Posted on July 29, 2018 and last updated on July 29, 2018

Darling Marine Center, South Bristol


  • Preserve Size: 170 acres
  • Trail Mileage: more than 3.5 miles
  • Pets: yes
  • Difficulty: easy to moderate
  • Sights: Lowes Cove, Damariscotta River, field

The wonderful Darling Marine Center, a hub of marine research and education — an education that includes talks and events open to the public, according to its website — also invites people to walk the trails on its 170-acre campus.

There’s a network of more than 3.5 miles of paths fanning out from the center’s assortment of buildings. A central road essentially splits the campus into two halves; each half is explorable by trail and each has a different feel. All the trails are marked with visible trail signs at their start. In general, the waterside trails are in better shape than the interior trails. But everything is fairly well marked.

The Lowes Cove side feels damper, and has pretty views along the narrow cove. The other side, with a trail along the Damariscotta River, is slightly more dramatic, with a couple of outposts along the river that are absolutely lovely. It looks like swimming is possible at pebbly Silkie Beach (although when I visited there were a couple of nesting terns there that did not appreciate our presence, and we quickly left them in peace). Trolls’ Picnic Point, with its rocks jutting out into the river, is also pretty.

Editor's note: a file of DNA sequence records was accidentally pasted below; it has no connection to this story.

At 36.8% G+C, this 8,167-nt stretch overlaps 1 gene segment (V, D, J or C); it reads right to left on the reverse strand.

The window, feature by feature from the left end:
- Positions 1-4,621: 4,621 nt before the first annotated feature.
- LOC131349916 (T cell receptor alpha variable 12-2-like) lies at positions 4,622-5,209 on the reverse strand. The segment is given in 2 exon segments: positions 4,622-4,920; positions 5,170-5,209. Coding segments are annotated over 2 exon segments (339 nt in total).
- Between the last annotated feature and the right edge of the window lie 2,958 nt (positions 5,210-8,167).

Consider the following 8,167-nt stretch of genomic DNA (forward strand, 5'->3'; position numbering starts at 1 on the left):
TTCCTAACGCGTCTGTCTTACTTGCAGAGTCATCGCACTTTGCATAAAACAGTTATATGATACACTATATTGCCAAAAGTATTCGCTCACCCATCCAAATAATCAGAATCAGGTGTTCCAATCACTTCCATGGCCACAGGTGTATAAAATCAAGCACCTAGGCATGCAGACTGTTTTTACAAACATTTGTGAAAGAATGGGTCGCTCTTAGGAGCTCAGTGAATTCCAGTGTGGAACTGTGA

Kind of an important note! When you are walking along the Damariscotta River along the River Bluff Trail, keep your eye out for when the trail turns inland, into the forest. It is marked by two narrow blazes: white and blue. Otherwise you will do what I did, which was continue obliviously along a rough shore path for another half mile.

Directions: The address is 193 Clarks Cove Road in Walpole, a village in South Bristol. Take Rt. 129 south from Damariscotta. It will split from Rt. 130 at around three miles. At roughly 3.4 miles, you’ll make a right onto Clarks Cove Road, and the visitor’s center is a mile in. The center asks walkers to sign its log book in the Visitors’ Station, which is well marked when you drive in.


Let me know if you have any trail updates or corrections!